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July/August 2014
VOL. 5 - ISSUE 2

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in the know
where we are

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DEBORAH BROWN &

ASSOCIATES
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debby@debbybrown.com
www.debbybrown.com

 

 

 

Hi There!

What does black and white photography "say" to you? Retro? Fine art? Photojournalism? Working within a shoestring budget?

 

Read this month's newsletter to see what the DB&A photographers have to say about it. Your perception may just undergo a change.

 

After reading the article, don't forget to scroll down to see Yasu Nakaoka's stylish photos for Tokyo's BVLGARI Hotel (You Hired Us); Amos Chan's still-lifes (yes, he shoots still- lifes) (Cool Shoots); and Bill Gallery's all-natural, in-office stock photos (Stock? Have a Look).

 

And keep updated about the DB&A photographers' projects by looking at In the Know. As always, to see where the DB&A photographers will be (Where We Are This Month), keep scrolling down!

 

Enjoy! 

 

Debby
Deborah Brown, BWA (Black and White Advocate)                      
DEBORAH BROWN & ASSOCIATES

 

 

  
The Meaning Of Black and White 

For about 3 minutes back in the early 80's, I had a career as a photographer. I had taken some photography courses at the School of Visual Arts here in Manhattan, and, after shooting a lot for myself, managed to land a few jobs--mostly shooting at outdoor sporting events. In black and white. Always black and white.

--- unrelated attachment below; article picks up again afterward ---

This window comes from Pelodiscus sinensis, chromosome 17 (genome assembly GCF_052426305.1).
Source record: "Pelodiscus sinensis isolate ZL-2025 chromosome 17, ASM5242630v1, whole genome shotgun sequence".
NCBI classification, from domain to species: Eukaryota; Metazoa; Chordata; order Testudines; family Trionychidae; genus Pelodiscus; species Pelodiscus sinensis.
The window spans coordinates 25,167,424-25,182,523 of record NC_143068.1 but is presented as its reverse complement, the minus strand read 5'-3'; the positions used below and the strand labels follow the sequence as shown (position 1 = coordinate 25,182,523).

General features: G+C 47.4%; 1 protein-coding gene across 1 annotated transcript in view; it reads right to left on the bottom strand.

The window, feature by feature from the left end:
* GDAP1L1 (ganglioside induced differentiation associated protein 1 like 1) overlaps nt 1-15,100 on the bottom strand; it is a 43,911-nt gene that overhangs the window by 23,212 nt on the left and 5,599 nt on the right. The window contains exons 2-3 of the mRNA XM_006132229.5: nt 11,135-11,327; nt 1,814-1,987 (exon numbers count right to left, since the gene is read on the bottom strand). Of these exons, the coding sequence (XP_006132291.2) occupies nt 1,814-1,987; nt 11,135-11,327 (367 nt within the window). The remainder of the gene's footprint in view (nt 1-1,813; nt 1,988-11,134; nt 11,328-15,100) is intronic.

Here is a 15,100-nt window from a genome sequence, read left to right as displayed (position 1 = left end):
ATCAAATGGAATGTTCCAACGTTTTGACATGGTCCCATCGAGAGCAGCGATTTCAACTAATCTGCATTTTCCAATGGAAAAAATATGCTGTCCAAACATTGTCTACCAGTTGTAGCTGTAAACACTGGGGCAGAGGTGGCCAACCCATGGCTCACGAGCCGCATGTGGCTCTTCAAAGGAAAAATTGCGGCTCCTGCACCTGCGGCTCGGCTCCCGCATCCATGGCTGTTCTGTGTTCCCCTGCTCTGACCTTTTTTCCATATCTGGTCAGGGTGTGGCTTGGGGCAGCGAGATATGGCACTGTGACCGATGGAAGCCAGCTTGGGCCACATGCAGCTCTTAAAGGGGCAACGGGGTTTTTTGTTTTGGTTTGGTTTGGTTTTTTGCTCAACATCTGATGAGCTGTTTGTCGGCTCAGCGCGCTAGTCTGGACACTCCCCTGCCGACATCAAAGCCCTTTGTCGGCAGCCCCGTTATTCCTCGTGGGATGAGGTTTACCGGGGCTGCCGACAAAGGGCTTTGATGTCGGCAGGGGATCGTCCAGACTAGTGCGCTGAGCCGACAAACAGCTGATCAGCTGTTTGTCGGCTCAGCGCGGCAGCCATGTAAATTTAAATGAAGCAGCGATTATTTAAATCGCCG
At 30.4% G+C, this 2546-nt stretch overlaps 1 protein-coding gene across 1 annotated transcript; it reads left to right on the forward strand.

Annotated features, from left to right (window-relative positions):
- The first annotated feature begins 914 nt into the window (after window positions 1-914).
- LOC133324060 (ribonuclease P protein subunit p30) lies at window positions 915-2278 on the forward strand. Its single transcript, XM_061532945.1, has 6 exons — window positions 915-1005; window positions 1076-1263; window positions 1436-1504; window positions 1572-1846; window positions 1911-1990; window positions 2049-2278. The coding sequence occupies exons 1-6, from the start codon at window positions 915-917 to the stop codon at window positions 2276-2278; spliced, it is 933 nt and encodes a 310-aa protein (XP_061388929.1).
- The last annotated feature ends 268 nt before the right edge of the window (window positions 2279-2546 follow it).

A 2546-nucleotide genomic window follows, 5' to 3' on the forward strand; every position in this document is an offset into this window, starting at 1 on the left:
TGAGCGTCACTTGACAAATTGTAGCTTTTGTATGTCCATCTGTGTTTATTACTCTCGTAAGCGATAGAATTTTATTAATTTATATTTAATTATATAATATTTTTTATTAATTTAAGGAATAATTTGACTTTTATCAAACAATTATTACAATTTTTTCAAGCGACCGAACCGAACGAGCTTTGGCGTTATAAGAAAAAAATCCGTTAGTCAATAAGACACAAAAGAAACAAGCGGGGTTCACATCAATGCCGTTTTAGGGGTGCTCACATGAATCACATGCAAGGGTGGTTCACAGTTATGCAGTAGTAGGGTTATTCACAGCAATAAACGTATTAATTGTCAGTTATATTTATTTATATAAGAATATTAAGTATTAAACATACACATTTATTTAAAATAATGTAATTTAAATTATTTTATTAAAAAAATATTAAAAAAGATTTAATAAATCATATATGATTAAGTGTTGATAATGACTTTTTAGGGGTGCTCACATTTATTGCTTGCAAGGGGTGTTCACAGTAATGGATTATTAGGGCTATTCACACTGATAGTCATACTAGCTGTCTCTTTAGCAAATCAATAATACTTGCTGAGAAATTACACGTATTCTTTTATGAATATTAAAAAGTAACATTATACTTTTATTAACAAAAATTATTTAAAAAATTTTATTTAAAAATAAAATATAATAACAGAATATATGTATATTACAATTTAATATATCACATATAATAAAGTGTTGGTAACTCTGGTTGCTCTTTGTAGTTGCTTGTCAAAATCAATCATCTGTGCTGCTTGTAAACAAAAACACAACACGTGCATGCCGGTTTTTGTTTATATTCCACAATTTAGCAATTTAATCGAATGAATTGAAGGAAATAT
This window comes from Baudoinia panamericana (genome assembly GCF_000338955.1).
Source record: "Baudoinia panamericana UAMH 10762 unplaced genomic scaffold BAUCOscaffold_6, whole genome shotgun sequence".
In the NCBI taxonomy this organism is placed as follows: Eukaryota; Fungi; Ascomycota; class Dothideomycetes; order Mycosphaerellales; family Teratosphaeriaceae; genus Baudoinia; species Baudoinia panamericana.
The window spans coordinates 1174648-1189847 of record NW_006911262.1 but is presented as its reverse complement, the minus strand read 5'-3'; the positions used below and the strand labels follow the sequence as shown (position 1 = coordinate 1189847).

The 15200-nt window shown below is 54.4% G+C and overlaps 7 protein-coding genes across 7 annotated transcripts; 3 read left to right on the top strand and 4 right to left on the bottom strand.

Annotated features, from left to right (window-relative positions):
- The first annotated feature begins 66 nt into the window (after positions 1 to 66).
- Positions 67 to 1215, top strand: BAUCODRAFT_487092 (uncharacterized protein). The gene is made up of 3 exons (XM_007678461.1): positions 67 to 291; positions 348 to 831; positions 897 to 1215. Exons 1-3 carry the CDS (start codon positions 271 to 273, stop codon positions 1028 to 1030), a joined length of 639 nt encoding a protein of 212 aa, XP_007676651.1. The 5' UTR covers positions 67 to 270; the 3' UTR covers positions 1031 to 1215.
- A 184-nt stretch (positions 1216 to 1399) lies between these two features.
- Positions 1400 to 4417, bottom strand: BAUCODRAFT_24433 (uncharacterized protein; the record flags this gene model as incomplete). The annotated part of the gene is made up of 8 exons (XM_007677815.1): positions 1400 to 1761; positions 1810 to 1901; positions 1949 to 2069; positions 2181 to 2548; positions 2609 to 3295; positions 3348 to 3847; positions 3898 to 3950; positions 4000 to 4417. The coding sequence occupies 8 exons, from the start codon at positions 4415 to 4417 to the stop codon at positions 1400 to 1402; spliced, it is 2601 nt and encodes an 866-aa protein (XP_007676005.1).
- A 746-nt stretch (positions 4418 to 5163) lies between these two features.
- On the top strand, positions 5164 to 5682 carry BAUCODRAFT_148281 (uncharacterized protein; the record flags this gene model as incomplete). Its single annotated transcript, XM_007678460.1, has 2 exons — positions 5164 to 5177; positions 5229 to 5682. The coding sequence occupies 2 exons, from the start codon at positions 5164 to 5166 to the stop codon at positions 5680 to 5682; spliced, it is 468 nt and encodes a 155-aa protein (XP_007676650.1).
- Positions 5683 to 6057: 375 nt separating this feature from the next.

Why b&w, you might ask? Well, there were a couple of reasons. First of all, I didn't know very much about shooting color film. I had only taken black and white courses at SVA, after all. Also, I really liked getting into a darkroom and processing and printing my film after the shoot.

 

I loved the jobs I was assigned, but my career came to an abrupt end when one of my (two) clients asked me to shoot an event in color. Let's just say, after that job, I wouldn't have hired me again either.

 

Last week, while I was doing a very belated spring cleaning, I found the boxes with all my negs and prints from back then. It started me thinking about what a pity it is that my photographers so rarely get assigned to shoot in black and white anymore (or even convert their digital color photos to b&w). 

 

And why is that? What is it about b&w that doesn't work for corporate shoots? Is it because even less-than-perfect color digital images are easy to "fix?" Or does it have more to do with the message that b&w imagery sends?

 

With those questions in mind, I asked each of my photographers to send me a b&w image that was shot on assignment and explain why they thought that client asked for b&w. Here's what they came up with (click on the image for a larger view):